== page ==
Three years ago, I ran out of money

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In mid-2009, my family and I were on vacation in Washington DC when I made a startling discovery about my main business. I realized that unless we had a very good sales day the next day, payroll checks were going to bounce.

I know that this particular situation is not uncommon, especially in today’s horrific business environment, but it was very uncommon for us.  For the first half of the decade, we had been very profitable.  We were so profitable that we built a custom warehouse.  We bought other businesses.  We staffed up to a lot of people.  We spent money like water.

Creditors threw credit at us like candy.  But at first, we didn’t need credit; we had cash in the bank.  But over time, things changed. We started to buy into the concept that debt was a necessary and good tool for growing a business.

I look back at that and think how ironic it was that I flipped my position on debt.  Our family has never been a slave to debt.  We don’t carry balances on credit cards and we pay cash for cars.  But somehow, I justified debt in business.

Over those few years in the middle of the decade, we went from having a lot of cash and no debt to no cash and lots of debt.  Here is a chart of what it looked like.  The red bars on the top of the horizontal line indicates assets while the green bars represent debt.  The green line represents the net worth of the business (assets – debt).

debt1.jpg
Notice I am not providing the dollar amounts.  They are unimportant.  But let me say this: they were significant.  If I had called in to Dave Ramsey at the end of this chart and told him the debt number, it would have been several times the largest debt level number I have ever heard anyone give on that show.

Time-wise, it was at the end of this chart that I found myself sitting in that hotel room realizing that we were out of money and options for more money.  And that was the day I made the decision to make the necessary changes to fix the situation.  Those changes primarily involved expense reduction.

The reason I bring this up is because I noticed yesterday that something very significant has happened.  It sneaked up on me, but as of this month, that debt is gone.  Here is what the chart looks like now.

debt.jpg

Notice that I marked that night in the hotel with the red arrow.  I call that moment my ah-ha moment.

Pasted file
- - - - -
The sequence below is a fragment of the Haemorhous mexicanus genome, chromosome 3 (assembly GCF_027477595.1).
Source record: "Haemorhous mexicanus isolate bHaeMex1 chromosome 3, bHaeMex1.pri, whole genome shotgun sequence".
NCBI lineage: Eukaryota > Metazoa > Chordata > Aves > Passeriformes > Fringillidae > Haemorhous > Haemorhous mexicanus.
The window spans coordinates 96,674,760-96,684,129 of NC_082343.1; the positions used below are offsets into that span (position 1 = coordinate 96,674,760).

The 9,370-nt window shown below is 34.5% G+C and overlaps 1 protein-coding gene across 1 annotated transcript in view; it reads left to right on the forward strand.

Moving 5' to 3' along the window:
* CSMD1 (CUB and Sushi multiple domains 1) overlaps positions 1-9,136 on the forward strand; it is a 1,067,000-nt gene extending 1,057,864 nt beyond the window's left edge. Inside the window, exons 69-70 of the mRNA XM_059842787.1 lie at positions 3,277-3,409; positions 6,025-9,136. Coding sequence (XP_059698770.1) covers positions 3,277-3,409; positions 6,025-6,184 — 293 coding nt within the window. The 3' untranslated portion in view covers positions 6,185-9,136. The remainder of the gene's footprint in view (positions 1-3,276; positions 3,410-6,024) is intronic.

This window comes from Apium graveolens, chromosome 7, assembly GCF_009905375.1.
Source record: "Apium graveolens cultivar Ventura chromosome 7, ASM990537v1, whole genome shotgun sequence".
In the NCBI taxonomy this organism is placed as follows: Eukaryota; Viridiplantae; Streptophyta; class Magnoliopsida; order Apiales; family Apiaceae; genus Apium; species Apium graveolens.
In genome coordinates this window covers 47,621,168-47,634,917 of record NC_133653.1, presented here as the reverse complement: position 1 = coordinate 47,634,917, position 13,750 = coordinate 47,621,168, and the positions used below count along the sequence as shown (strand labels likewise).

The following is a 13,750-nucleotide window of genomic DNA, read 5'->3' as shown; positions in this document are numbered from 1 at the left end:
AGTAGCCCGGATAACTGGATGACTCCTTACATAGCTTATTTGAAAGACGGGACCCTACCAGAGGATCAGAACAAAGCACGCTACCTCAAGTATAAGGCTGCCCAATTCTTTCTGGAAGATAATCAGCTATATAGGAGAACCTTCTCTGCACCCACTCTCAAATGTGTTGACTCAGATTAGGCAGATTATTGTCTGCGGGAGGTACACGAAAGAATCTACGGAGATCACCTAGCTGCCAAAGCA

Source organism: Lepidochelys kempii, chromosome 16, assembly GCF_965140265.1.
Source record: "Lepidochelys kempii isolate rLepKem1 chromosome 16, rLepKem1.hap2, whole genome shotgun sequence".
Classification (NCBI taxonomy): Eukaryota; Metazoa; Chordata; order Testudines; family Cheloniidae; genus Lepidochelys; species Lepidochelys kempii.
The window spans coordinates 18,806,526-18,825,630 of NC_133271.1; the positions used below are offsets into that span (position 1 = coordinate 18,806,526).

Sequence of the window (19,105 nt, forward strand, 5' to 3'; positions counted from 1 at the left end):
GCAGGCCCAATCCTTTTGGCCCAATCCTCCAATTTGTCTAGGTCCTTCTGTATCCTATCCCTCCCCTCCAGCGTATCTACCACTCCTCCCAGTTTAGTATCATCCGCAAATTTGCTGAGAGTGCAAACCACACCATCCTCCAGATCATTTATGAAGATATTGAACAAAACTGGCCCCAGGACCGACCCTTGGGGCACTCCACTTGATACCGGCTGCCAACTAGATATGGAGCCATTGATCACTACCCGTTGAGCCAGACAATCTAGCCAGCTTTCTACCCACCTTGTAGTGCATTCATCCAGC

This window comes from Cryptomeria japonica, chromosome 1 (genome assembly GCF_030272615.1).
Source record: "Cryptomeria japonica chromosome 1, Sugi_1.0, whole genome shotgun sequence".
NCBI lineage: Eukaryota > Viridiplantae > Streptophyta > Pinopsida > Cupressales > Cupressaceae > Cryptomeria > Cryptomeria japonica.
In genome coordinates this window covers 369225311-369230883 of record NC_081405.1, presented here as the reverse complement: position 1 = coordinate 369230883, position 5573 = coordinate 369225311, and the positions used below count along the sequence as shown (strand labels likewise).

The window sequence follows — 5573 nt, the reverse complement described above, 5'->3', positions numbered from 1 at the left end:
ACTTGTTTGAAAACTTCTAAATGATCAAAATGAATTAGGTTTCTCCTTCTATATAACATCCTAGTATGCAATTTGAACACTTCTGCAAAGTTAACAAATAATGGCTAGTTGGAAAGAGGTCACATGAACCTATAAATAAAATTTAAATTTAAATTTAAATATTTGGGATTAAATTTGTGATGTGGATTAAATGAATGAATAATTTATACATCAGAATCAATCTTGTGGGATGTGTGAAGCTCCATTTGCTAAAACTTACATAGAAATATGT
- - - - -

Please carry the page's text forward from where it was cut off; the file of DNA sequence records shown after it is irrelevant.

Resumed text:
Let me tell you something: this chart is a reflection of an education in the school of hard knocks.  And I would not swap the education I got during this little adventure for 10 MBA degrees from Ivy League schools.

Here are some top lessons:

1) We are all susceptible to error over time and it happens slowly.  For me, my drift from safety took over three years.

2) A series of small bad decisions will get you into as much trouble as one big one.  Notice how the situation worsened gradually from 2005 to 2009.

3) It takes an ah-ha moment to reverse course.  I had my ah-ha moment in that hotel when I realized that things needed to change.  For us, it was either change or bankruptcy.

4) Don’t wait for a lifeboat to bail you out.  Part of the reason I justified spiraling into debt was that I was always expecting a big business win that would erase that debt in one fell swoop.  Notice that it never happened.  Things just got worse and worse.

5) It takes discipline after the ah-ha moment.  Notice the path that the debt reduction took after the ah-ha moment.  What you see is a slow and steady drop in debt over the course of three long years. There were no Hail Mary’s and no miracles.  It just took discipline and work.

I will not lie to you.  I am very proud of this chart.  I am thrilled that we decided to change rather than fail. And I am very thankful that we got a chance to finish the journey out of the abyss.  God has been good to us.  Many companies during that time never got to come back (many through no fault of their own).

And the reason I wrote this post is because some of you are somewhere on this chart too.  Maybe you are under staggering financial pressure on a personal rather than business level.  If you are, you need two things: an ah-ha moment and then the discipline to act out your decision to change.